North Carolina Gov. Roy Cooper rolled out new regulations as part of a modified Stay at Home order on Tuesday as COVID-19 cases statewide continue to surge following the Thanksgiving holiday.
The stricter rules will take effect at 5 p.m. on Friday and include a 10 p.m. statewide curfew. The curfew will be in place from 10 p.m. to 5 a.m. each night. Travel to and from work, to obtain food, for medical care, fuel or social services, or to take care of a family member is exempted.
“We already have strong safety protocols and capacity limitations in place – including a statewide mask requirement. With this additional action beginning Friday, we hope to get these numbers down,” Cooper said. “Our new modified Stay At Home order aims to limit gatherings and get people home where they are safer, especially during the holidays. It’s also a reminder that we must be vigilant the rest of the day – wearing a face mask when we are with people we don’t live with, keeping a safe distance from others and washing our hands a lot.”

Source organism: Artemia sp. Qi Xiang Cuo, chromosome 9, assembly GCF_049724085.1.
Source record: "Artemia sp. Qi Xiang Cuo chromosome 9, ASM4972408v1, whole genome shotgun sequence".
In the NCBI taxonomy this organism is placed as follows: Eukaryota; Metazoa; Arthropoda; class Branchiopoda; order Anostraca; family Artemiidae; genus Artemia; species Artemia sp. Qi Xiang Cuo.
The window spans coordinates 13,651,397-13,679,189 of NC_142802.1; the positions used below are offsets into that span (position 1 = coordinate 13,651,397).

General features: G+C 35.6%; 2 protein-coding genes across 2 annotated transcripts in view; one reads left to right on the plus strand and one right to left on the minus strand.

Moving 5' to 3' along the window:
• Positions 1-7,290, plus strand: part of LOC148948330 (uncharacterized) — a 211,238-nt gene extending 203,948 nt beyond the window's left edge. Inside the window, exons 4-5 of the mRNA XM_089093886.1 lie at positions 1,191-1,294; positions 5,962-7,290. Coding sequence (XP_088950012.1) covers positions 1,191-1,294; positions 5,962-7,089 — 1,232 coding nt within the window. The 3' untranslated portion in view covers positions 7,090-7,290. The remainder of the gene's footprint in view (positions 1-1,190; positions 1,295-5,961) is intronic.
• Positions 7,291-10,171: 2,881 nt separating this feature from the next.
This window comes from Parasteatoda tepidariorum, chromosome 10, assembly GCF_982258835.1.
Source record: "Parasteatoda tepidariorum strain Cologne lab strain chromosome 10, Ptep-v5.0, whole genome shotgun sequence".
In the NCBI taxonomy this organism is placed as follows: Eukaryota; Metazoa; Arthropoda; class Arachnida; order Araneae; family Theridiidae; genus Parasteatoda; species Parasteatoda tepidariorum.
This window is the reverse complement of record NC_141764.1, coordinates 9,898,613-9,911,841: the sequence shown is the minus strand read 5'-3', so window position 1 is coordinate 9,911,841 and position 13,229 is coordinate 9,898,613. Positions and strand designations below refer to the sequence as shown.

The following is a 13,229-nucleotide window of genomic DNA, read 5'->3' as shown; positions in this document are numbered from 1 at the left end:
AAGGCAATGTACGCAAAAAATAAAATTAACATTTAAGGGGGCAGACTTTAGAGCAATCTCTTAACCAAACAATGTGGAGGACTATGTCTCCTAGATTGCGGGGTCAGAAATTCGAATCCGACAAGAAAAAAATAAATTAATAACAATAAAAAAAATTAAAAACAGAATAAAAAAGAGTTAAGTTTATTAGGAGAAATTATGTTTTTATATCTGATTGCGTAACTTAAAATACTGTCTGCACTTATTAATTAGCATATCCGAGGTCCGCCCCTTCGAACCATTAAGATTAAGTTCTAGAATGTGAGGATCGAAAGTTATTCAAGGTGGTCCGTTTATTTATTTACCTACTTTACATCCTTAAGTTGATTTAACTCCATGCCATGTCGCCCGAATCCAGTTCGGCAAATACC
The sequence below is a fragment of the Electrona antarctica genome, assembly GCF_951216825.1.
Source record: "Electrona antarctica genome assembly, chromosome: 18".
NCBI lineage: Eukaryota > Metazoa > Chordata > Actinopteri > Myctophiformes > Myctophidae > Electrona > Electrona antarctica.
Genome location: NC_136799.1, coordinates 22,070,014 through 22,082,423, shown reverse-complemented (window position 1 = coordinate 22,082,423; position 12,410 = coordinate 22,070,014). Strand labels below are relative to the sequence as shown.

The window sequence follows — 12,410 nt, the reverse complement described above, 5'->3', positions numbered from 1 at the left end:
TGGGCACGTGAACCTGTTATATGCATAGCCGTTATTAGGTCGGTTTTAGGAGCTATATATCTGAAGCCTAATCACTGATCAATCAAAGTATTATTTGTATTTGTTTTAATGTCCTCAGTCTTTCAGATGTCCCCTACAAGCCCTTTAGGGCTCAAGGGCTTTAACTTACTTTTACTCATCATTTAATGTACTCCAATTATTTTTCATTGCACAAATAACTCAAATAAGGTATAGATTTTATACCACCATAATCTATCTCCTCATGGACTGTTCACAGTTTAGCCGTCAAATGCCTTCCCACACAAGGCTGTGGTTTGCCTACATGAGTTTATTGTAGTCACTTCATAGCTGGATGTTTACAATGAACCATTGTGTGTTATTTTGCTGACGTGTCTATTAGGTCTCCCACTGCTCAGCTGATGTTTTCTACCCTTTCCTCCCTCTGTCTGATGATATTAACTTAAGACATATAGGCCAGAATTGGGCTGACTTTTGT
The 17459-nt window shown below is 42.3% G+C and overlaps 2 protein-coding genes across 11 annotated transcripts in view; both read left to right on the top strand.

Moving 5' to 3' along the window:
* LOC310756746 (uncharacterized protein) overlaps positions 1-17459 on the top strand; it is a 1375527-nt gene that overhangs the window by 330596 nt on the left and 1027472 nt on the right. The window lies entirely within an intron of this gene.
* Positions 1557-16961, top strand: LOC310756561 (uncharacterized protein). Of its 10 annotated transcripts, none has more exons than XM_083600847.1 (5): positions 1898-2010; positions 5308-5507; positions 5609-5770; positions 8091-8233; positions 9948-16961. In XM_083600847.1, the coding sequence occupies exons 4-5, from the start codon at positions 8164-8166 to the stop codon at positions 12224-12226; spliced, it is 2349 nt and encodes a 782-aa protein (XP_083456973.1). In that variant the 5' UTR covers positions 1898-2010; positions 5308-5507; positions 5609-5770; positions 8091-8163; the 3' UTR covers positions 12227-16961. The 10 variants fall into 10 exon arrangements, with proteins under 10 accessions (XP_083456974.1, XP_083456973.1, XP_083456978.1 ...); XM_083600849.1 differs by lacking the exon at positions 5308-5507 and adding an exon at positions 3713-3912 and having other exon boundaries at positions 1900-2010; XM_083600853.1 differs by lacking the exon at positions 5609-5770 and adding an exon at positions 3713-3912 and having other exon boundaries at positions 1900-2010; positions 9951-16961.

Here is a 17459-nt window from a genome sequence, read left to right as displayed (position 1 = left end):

The new order requires restaurants, bars, entertainment venues, personal care businesses and more to close each night at 10 p.m. Businesses that are already operating at limited capacity are required to continue those limited operations through at least Jan. 8, 2021.
In the past week, North Carolina’s case count has broken single-day records on three separate days, including crossing more than 6,000 cases per day on two of those days. Just a month ago, cases were under 3,000 per day. In recent days, the percent of tests returning positive has increased to more than 10 percent.
In Macon County the trends for positive cases are also going the wrong direction. As of Tuesday, Macon County had 85 active positive cases, a jump from 61 a week prior. Macon County also crossed the 1,000-case threshold and has had a total of 1,020 confirmed COVID-19 cases since the pandemic began.
According to Macon County Public Health records there are 130 COVID-19 tests pending results.
Macon County Schools
On Tuesday, Macon County Schools announced that Macon Middle School would transition to virtual learning from Dec. 9-11 due to staff shortages related to COVID-19 cases and subsequent quarantines.
Macon County Schools has 79 students district wide that are either actively COVID-19 positive or quarantined due to contact tracing. The district has 29 staff members out due to positive tests of close contact exposure.
All other schools in Macon County will remain on their normal modified schedule.